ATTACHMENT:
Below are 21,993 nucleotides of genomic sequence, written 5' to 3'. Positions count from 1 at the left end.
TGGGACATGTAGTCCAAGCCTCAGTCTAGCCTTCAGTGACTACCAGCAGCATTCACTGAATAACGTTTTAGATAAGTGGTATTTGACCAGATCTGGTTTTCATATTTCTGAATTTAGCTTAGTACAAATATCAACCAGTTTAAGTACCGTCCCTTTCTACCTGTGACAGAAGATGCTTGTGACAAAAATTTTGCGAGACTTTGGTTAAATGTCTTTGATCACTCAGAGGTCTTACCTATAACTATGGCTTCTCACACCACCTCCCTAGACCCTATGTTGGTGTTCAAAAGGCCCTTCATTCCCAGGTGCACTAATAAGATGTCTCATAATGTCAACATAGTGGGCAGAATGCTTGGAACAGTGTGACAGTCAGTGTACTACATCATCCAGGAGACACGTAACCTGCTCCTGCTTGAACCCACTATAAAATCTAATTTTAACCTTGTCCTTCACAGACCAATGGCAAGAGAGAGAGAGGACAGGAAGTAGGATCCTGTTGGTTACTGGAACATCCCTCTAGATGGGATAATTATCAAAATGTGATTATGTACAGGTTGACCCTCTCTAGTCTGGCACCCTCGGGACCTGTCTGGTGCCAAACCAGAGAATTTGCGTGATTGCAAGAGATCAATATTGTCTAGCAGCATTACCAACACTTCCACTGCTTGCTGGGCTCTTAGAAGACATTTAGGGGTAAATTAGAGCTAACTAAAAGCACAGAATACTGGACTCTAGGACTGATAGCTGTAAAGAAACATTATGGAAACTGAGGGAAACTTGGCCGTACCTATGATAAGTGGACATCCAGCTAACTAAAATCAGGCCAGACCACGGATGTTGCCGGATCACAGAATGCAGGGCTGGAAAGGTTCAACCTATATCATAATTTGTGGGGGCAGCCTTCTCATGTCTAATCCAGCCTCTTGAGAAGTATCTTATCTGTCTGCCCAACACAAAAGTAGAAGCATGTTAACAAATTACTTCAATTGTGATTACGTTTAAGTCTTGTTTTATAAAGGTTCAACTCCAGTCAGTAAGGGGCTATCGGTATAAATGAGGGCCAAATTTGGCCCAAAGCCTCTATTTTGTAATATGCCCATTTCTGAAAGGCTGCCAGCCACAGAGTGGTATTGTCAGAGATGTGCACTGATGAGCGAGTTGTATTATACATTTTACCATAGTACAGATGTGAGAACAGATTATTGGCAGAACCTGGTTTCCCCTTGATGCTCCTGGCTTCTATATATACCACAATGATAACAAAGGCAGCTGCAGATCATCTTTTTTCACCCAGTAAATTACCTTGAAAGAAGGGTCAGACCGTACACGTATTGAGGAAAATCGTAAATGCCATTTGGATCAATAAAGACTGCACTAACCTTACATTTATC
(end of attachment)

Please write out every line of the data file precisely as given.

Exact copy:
Below are 21,993 nucleotides of genomic sequence, written 5' to 3'. Positions count from 1 at the left end.
TGGGACATGTAGTCCAAGCCTCAGTCTAGCCTTCAGTGACTACCAGCAGCATTCACTGAATAACGTTTTAGATAAGTGGTATTTGACCAGATCTGGTTTTCATATTTCTGAATTTAGCTTAGTACAAATATCAACCAGTTTAAGTACCGTCCCTTTCTACCTGTGACAGAAGATGCTTGTGACAAAAATTTTGCGAGACTTTGGTTAAATGTCTTTGATCACTCAGAGGTCTTACCTATAACTATGGCTTCTCACACCACCTCCCTAGACCCTATGTTGGTGTTCAAAAGGCCCTTCATTCCCAGGTGCACTAATAAGATGTCTCATAATGTCAACATAGTGGGCAGAATGCTTGGAACAGTGTGACAGTCAGTGTACTACATCATCCAGGAGACACGTAACCTGCTCCTGCTTGAACCCACTATAAAATCTAATTTTAACCTTGTCCTTCACAGACCAATGGCAAGAGAGAGAGAGGACAGGAAGTAGGATCCTGTTGGTTACTGGAACATCCCTCTAGATGGGATAATTATCAAAATGTGATTATGTACAGGTTGACCCTCTCTAGTCTGGCACCCTCGGGACCTGTCTGGTGCCAAACCAGAGAATTTGCGTGATTGCAAGAGATCAATATTGTCTAGCAGCATTACCAACACTTCCACTGCTTGCTGGGCTCTTAGAAGACATTTAGGGGTAAATTAGAGCTAACTAAAAGCACAGAATACTGGACTCTAGGACTGATAGCTGTAAAGAAACATTATGGAAACTGAGGGAAACTTGGCCGTACCTATGATAAGTGGACATCCAGCTAACTAAAATCAGGCCAGACCACGGATGTTGCCGGATCACAGAATGCAGGGCTGGAAAGGTTCAACCTATATCATAATTTGTGGGGGCAGCCTTCTCATGTCTAATCCAGCCTCTTGAGAAGTATCTTATCTGTCTGCCCAACACAAAAGTAGAAGCATGTTAACAAATTACTTCAATTGTGATTACGTTTAAGTCTTGTTTTATAAAGGTTCAACTCCAGTCAGTAAGGGGCTATCGGTATAAATGAGGGCCAAATTTGGCCCAAAGCCTCTATTTTGTAATATGCCCATTTCTGAAAGGCTGCCAGCCACAGAGTGGTATTGTCAGAGATGTGCACTGATGAGCGAGTTGTATTATACATTTTACCATAGTACAGATGTGAGAACAGATTATTGGCAGAACCTGGTTTCCCCTTGATGCTCCTGGCTTCTATATATACCACAATGATAACAAAGGCAGCTGCAGATCATCTTTTTTCACCCAGTAAATTACCTTGAAAGAAGGGTCAGACCGTACACGTATTGAGGAAAATCGTAAATGCCATTTGGATCAATAAAGACTGCACTAACCTTACATTTATC